NEW MEXICO (KRQE) – Due to warmer temperatures, lower humidity, high winds, and an abundance of dry, fine fuels, the fire danger is increasing throughout the state. The current COVID-19 pandemic only amplifies the current danger by putting an additional strain on firefighting resources. Natural Resources Department Forestry Division announced Wednesday restrictions on fireworks, smoking, campfires and open fires on all non-municipal, non-federal, and non-tribal lands statewide.
The restrictions become effective at 8:00 a.m. Wednesday, May 13, 2020 and will remain in effect until rescinded. The restrictions will be imposed on non-municipal, non-federal, and non-tribal lands statewide in New Mexico and will remain in effect until further notice.
The Carson, Cibola and Santa Fe National Forests implemented Stage 2 fire restrictions at 8 a.m. on Wednesday, May 20, 2020.
Smoking, fireworks, campfires, open burning, and open fires are prohibited on non-municipal, non-federal, and non-tribal lands statewide unless the following conditions are met:
Smoking is prohibited except in enclosed buildings, within vehicles equipped with ashtrays, and on paved or surfaced roads, developed recreation sites, or while stopped in an area at least three feet in diameter that is barren or cleared of all flammable material.
Fireworks use is prohibited on lands covered wholly or in part in timber, brush, grass, grain, or other flammable vegetation. The State Forester is allowing exceptions to the ban on fireworks where they are a part of a public exhibit approved by the local fire department.
Campfires are prohibited unless the following exceptions are met. An exception is granted where cooking or heating devices use kerosene, white gas, or propane as a fuel in an improved camping area that is cleared or flammable vegetation for at least 30 feet or has a water source. New Mexico State Parks and New Mexico Department of Game and Fish lands are included in this prohibition. For more information regarding New Mexico State Parks contact the local State Park Superintendent or Manager or visit the website at www.nmparks.com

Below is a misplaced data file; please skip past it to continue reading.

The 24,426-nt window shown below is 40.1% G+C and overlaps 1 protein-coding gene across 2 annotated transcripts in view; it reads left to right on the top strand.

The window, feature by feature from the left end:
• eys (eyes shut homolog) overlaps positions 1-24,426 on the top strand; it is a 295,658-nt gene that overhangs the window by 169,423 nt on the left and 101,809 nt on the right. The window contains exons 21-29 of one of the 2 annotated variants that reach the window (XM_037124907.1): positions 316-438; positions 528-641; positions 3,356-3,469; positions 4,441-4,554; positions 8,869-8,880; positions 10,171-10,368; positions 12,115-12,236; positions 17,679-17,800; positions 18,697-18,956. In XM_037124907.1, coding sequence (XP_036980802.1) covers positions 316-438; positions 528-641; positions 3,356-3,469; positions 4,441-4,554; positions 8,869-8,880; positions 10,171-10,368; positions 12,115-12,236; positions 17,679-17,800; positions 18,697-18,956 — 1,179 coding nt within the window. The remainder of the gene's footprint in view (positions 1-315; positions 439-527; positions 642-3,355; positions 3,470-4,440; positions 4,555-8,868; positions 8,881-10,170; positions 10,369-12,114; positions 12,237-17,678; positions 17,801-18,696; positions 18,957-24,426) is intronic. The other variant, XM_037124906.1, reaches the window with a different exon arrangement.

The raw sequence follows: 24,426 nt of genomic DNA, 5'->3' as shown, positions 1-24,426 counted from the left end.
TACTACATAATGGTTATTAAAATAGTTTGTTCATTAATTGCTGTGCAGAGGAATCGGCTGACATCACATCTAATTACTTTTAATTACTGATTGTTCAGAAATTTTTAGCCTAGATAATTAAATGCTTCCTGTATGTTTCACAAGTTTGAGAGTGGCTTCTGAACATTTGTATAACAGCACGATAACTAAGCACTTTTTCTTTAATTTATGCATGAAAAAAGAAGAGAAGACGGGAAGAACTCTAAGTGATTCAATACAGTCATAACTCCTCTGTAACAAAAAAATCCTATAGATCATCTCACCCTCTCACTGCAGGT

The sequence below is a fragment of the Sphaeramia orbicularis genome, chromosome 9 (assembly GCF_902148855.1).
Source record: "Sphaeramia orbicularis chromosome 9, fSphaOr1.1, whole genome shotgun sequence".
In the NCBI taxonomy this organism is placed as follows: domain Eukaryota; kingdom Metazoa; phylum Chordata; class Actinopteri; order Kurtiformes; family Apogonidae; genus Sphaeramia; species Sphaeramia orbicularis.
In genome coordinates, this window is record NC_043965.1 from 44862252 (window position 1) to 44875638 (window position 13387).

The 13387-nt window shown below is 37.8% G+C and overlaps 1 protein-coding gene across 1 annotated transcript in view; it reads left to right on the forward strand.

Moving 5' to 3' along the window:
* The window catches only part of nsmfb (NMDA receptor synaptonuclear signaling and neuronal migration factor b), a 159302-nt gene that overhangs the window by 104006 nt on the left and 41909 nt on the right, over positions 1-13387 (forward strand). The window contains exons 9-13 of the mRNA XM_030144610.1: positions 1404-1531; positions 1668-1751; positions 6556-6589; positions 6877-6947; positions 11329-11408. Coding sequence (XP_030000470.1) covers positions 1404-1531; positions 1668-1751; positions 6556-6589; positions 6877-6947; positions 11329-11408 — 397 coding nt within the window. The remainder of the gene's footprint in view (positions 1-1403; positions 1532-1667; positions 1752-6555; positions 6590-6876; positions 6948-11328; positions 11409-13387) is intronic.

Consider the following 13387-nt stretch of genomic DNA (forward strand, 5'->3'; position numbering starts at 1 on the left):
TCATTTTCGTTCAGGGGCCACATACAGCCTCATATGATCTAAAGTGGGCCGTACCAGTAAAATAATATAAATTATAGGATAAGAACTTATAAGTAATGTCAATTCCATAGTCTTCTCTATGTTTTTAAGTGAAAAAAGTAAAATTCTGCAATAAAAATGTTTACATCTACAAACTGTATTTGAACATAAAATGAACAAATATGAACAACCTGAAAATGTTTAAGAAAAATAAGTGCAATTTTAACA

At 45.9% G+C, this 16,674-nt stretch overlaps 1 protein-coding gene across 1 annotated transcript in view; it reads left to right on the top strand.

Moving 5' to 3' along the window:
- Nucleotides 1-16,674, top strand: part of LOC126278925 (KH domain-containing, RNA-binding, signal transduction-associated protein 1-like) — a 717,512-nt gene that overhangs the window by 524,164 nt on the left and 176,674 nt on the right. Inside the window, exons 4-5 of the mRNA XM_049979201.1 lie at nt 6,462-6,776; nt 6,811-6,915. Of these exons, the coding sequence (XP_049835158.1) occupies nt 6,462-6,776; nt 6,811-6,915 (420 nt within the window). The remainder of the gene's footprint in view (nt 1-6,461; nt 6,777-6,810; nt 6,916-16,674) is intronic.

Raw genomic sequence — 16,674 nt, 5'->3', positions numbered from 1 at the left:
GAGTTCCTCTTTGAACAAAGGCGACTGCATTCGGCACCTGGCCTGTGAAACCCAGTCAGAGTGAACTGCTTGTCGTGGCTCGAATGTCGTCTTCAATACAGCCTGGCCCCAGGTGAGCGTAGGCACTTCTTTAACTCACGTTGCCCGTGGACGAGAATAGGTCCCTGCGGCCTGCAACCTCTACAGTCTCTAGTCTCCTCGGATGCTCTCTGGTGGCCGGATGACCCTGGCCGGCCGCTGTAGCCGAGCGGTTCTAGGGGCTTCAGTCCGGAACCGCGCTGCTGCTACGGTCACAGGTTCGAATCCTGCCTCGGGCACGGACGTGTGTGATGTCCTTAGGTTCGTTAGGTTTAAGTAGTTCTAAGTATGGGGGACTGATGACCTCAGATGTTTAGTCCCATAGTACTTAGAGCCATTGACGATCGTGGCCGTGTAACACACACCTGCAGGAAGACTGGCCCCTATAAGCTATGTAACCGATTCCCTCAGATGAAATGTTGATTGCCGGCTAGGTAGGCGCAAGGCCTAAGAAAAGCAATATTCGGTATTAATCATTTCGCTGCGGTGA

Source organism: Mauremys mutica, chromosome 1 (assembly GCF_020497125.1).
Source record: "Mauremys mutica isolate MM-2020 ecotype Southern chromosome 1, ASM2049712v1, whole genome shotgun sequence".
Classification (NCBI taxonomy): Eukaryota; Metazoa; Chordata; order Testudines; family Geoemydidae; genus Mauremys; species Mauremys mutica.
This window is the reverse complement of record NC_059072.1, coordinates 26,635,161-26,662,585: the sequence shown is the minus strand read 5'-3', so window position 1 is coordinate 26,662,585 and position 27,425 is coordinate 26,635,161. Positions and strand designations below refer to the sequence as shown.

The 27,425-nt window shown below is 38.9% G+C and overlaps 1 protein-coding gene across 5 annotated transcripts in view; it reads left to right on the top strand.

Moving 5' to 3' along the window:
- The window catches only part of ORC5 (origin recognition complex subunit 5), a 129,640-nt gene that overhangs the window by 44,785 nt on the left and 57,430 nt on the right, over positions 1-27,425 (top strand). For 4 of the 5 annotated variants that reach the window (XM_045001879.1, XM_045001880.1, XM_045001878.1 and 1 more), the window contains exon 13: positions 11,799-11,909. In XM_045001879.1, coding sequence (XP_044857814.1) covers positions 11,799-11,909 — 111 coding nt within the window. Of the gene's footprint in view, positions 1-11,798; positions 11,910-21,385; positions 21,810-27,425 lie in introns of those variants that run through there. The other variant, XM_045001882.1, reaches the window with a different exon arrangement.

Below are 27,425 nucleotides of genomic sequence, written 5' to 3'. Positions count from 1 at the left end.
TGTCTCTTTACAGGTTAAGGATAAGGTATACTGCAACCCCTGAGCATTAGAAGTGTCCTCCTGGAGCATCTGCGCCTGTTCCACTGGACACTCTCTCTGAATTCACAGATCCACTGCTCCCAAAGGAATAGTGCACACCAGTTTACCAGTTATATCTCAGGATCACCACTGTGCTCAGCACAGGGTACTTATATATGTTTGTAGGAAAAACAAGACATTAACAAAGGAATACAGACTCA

The State Forester is also allowing exceptions for charcoal grills and wood and coal stoves within yards associated with a residence or on the premises of a business.
Open burning, i.e., burning of cropland, fields, rangeland, debris burning, slash piles, prescribed burning, or weed burning is prohibited. The State Forester grants an exception to open burning when all the following conditions are met:
- the cropland is irrigated (This exception does not apply to non-irrigated croplands, fields, or rangelands.);
- burning is done with adequate planning;
- adequate personnel are present to monitor and control the burn to assure that it will not become an uncontrolled fire;
- the burn area is secured from becoming uncontrolled at the end of daily operations; and
- at the beginning of each day, before ignition, the person responsible for the burn notifies the local fire department responsible for fire protection and follows all local burning guidelines and 188.8.131.52 NMAC, Open Burning of Vegetative Material, related to state air quality.
Flaring of gas is prohibited. The State Forester is allowing for an exception to the prohibition on open fires for the flaring of natural gas when all the following conditions are met:
- Flaring is needed for safety purposes and/or short term unplanned operational needs.
Or when planned flaring is needed and all the following conditions are met:
- the day is not designated a “red flag day” as determined by the National Weather Service and the sustained wind is not in excess of 25 miles per hour in the area, and;
- the local fire department and county dispatch are notified at least 24 hours in advance of anticipated releases that will result in flaring; if flaring is done by an automated system then the schedule of flaring shall be provided to the local fire department and county dispatch; and
- at least one adult is on-site with communications equipment adequate to reach county dispatch and the local fire department in the event of a fire. The individual should also be equipped with a shovel and a water backpack pump or other equipment to deliver water to suppress a fire; and
- the area is mowed and maintained at a length not to exceed 4 inches and all other flammable products or debris shall be cleared in the area for a distance of one and one-half times the height of the stack; or
- if flaring is to take place at an unmanned facility, then the area around the flare stack is mowed and maintained at a length not to exceed 4 inches and all other non-facility related flammable products or debris shall be cleared in the area for a distance of three times the height of the stack.
The exemptions provided above in this Fire Restrictions Order for flaring and agricultural burning do not require written approval so long as the conditions listed are met.
The State Forester may allow additional exemptions upon receiving a written request and granting subsequent approval in writing. You may apply for exemptions other than those listed above for flaring or agricultural burning on the Forestry Division website at http://www.emnrd.state.nm.us/SFD/.
An exemption does not relieve a person from any civil or criminal liability associated with an uncontrolled fire, including costs associated with wildland fire suppression.
For details and the legal restriction notification, go to www.emnrd.state.nm.us/SFD/ or call (505) 476-3325.